Recently there have been numerous discussions online about the difficulty of convincing people to try unfamiliar software development techniques that technical coaches and mentors consider useful. The same discussions have been taking place for many years, with no progress. Why is there no answer?
Question: Is it a general pattern that organizations in need of improvement tend to be satisfied with the status quo, while organizations that pay attention to improvement tend to forget that they already do many things very well?
Here are sanitized descriptions of four client environments where I’ve worked in the past few years. Continue reading
The Iron Triangle of scope, schedule, and budget is fundamental to managing software delivery initiatives. Two general approaches are available for managing this aspect of delivery. With the traditional approach, we try to identify all needs, risks, and costs in advance and create a detailed, comprehensive plan before beginning development. With the adaptive approach, we begin with a vision for the product and incrementally evolve the solution based on feedback from stakeholders. Either way, we must deal with scope, schedule, and budget. However, the mechanisms we use are very different with each approach, and the metrics we can use to steer the initiative are different as well.
There are two key factors to consider when choosing an adaptive or traditional approach to Iron Triangle management: Urgency and uncertainty. Generally speaking, when either urgency or uncertainty is high, an adaptive approach is called for. When both urgency and uncertainty are low, a traditional approach is called for. It’s only fair to say that the choice is not always obvious.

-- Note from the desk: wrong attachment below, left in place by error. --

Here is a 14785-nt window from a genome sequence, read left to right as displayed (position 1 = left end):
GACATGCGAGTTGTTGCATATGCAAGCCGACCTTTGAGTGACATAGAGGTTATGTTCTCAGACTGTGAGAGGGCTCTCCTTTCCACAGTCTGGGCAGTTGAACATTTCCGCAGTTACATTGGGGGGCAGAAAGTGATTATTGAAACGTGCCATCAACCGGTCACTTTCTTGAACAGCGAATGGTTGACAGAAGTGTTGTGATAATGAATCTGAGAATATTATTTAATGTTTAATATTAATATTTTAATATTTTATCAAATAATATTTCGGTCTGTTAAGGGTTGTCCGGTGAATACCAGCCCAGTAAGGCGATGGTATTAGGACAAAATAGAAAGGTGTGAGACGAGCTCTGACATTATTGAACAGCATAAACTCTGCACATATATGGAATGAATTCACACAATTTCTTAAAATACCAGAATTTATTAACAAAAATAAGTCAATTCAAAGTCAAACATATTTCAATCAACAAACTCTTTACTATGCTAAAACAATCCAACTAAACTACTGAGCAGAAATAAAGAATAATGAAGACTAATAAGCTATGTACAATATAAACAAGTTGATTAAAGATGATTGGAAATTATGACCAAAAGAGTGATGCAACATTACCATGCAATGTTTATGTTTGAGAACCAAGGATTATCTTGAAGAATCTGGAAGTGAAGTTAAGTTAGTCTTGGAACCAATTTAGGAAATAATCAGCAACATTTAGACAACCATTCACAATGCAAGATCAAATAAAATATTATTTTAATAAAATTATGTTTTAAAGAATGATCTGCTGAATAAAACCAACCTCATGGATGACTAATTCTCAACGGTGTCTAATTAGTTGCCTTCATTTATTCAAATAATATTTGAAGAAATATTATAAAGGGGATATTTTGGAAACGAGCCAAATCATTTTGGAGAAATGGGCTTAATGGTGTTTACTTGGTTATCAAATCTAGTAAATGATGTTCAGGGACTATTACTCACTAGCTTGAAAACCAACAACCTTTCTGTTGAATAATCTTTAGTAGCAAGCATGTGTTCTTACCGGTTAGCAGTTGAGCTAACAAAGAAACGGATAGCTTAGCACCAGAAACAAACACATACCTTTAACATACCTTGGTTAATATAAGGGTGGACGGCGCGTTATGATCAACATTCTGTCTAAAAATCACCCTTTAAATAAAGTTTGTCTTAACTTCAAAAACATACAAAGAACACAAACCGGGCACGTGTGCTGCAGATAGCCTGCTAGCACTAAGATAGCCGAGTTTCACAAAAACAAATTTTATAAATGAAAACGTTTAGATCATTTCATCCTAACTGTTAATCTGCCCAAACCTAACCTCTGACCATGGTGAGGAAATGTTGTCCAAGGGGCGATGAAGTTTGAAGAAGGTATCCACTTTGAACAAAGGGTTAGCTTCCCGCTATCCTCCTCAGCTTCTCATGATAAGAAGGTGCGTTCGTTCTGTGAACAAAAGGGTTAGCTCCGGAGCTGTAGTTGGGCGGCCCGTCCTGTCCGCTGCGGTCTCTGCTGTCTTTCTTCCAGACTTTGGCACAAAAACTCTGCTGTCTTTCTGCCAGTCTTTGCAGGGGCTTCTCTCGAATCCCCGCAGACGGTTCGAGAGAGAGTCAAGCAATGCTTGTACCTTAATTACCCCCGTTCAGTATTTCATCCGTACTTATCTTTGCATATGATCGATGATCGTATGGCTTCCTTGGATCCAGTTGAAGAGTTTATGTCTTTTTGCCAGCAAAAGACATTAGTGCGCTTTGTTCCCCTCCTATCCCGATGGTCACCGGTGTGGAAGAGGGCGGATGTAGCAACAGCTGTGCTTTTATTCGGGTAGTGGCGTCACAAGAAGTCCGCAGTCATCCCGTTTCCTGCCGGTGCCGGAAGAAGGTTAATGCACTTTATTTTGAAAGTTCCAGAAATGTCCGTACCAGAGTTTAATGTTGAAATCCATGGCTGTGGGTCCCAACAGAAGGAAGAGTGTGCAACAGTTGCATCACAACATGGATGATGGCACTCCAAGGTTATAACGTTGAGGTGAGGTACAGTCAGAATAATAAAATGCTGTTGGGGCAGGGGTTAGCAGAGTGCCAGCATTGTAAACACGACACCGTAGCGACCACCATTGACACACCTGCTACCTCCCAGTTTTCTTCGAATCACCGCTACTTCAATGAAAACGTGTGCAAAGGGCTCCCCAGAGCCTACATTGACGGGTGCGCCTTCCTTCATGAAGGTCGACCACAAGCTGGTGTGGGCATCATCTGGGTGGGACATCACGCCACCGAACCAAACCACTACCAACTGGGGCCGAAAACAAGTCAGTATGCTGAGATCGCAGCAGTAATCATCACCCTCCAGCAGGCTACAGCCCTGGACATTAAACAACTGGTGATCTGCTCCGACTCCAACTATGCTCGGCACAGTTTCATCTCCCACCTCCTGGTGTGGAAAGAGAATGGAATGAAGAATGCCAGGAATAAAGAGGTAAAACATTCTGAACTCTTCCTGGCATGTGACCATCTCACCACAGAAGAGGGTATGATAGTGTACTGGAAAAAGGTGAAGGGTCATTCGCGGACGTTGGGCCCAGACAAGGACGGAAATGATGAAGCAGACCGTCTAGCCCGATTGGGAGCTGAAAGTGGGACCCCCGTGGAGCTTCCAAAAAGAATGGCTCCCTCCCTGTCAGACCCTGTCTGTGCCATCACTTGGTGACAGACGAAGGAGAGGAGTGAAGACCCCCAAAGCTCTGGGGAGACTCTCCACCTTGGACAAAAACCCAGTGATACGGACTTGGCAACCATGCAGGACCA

Today I came across a coupon from Dole inviting me to enter a contest, the Big Apple Giveaway. I wondered what the prizes were. Probably iPads, iPods, or other Apple products, I guessed.
Suddenly I realized the contest wasn’t a Big <pause/> Apple Giveaway. It was a Big Apple <pause/> Getaway. Not giveaway, but getaway, as in travel. And not Apple, the company, but "The Big Apple," New York City.
I suppose I could have taken the hint, as the I in "Big" took the shape of a silhouette of the Statue of Liberty. Not an Apple logo, as far as I know. Not yet, anyway. But it just didn’t register at first.
I felt an oddly disorienting sense of being out of phase with reality for a moment. It reminded me of an incident several years ago, when a colleague came to work and told us that she had called a plumber the previous evening, and could not think of any way to describe her problem other than to say, "My kitchen sink is down."
The plumber didn’t quite know what to make of it. "What do you mean, down? Did it fall through the counter-top?"
"No, it just, like, you know, doesn’t, like, work."
I wonder of you’ve had any "geek moments" like those; moments when your computer-oriented mentality scrapes rudely against the hard sides of normality’s box? Or is it just me?